Google’s new business-grade cloud storage options are a cost-effective way to backup those files that are important but you can temporarily live without should disaster strike your business.
You can’t over-emphasise the importance of offsite backup for precious business files. Should fire, flood or theft claim your office and all the computing devices within, it’s vital that you have backup copies of your important files stored elsewhere. Cloud storage offers a convenient and affordable way to do this, but not all online storage options are created equal.
Consumer-grade cloud storage/backup services tend to offer flat-rate pricing, but enterprise-grade services like Google Cloud Storage, Amazon Web Services and Microsoft Azure offer different pricing levels depending on how urgently you need to access that data in an emergency.
Files that are updated regularly and that you’ll need to recover ASAP should disaster strike are considered “hot” backups, whereas archival backups are considered “cold” backups. If your business suffers a catastrophic data loss you won’t need to retrieve these archival files immediately, as long as you know they’re safe and sound.
Amazon’s Glacier charges only $US0.07 per gigabyte per month to store data that you don’t need to access immediately and now Google has matched this pricing with its new Coldline storage option. Microsoft Azure also offers hot and cold options for its cloud storage.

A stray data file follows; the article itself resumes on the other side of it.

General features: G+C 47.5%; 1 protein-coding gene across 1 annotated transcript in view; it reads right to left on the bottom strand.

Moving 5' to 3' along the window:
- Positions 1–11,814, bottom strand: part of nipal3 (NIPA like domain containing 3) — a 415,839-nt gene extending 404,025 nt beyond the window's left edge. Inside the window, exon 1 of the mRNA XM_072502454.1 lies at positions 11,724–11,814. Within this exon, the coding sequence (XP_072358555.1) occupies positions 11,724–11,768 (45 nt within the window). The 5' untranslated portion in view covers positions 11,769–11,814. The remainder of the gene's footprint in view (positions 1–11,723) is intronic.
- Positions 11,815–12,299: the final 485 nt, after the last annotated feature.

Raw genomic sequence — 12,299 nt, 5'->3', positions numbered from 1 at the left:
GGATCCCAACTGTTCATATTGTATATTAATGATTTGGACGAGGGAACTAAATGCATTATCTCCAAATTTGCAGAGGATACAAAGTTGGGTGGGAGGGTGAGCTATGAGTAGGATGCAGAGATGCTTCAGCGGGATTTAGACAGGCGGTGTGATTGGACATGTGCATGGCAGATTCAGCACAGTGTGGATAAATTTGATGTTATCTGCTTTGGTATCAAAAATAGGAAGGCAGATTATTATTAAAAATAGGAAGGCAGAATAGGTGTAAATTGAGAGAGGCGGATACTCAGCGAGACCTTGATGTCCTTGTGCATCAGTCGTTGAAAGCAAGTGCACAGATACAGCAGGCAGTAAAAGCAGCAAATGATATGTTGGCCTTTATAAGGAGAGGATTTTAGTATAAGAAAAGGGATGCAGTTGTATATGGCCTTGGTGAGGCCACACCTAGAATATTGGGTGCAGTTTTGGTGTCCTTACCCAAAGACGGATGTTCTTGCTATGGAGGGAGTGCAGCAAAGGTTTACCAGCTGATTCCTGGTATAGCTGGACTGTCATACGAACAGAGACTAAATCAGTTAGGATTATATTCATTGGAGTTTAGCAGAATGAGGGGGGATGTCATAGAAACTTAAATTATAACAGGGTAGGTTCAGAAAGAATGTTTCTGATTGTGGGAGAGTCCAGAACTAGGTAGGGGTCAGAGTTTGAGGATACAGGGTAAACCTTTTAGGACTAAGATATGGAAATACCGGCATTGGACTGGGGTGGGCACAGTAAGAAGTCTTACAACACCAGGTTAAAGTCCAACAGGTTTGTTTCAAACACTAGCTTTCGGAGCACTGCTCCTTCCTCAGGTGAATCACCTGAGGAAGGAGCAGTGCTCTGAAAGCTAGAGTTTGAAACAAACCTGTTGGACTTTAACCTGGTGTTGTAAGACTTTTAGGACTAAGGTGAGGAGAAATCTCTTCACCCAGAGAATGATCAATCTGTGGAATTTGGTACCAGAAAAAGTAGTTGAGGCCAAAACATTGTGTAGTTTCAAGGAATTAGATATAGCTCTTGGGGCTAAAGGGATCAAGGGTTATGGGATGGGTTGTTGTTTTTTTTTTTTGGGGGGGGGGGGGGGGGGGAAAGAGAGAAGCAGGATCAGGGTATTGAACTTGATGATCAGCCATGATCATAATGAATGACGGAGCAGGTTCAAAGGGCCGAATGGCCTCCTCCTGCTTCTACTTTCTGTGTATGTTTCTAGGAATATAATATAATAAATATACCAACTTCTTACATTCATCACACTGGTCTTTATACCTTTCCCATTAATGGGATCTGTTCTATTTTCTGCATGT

These services aren’t aimed at the general public; Google Cloud Storage is not the same as Google Drive and Microsoft Azure is not the same as OneDrive. Large enterprises might sign up directly with these business-grade storage services, but if you’re a small business then it’s more likely you’ll sign up with a third party storage/backup service that uses something like Google Cloud Storage, Amazon Web Services or Microsoft Azure behind the scenes. Sometimes they’ll even give you a choice of which storage service you want to use.
You can certainly save money using these online cold storage services, but it’s important to read the fine print so you know what you’re getting yourself into. One of the trade-offs is slower retrieval times, so you might not want to use them for mission critical files. You can also pay higher retrieval costs for cold storage – some storage services slug you a fraction of a cent when you upload or download data, on top of the monthly storage fee.
Cold storage is unlikely to be appropriate for all your business data, but it might be a sensible option if you’re storing massive file collections online that are driving up your monthly bill.
It’s worth taking the time to assess the various kinds of data your business stores online and then devising a backup/storage strategy that uses a mix of hot and cold storage to ensure your business is making the most of the cloud.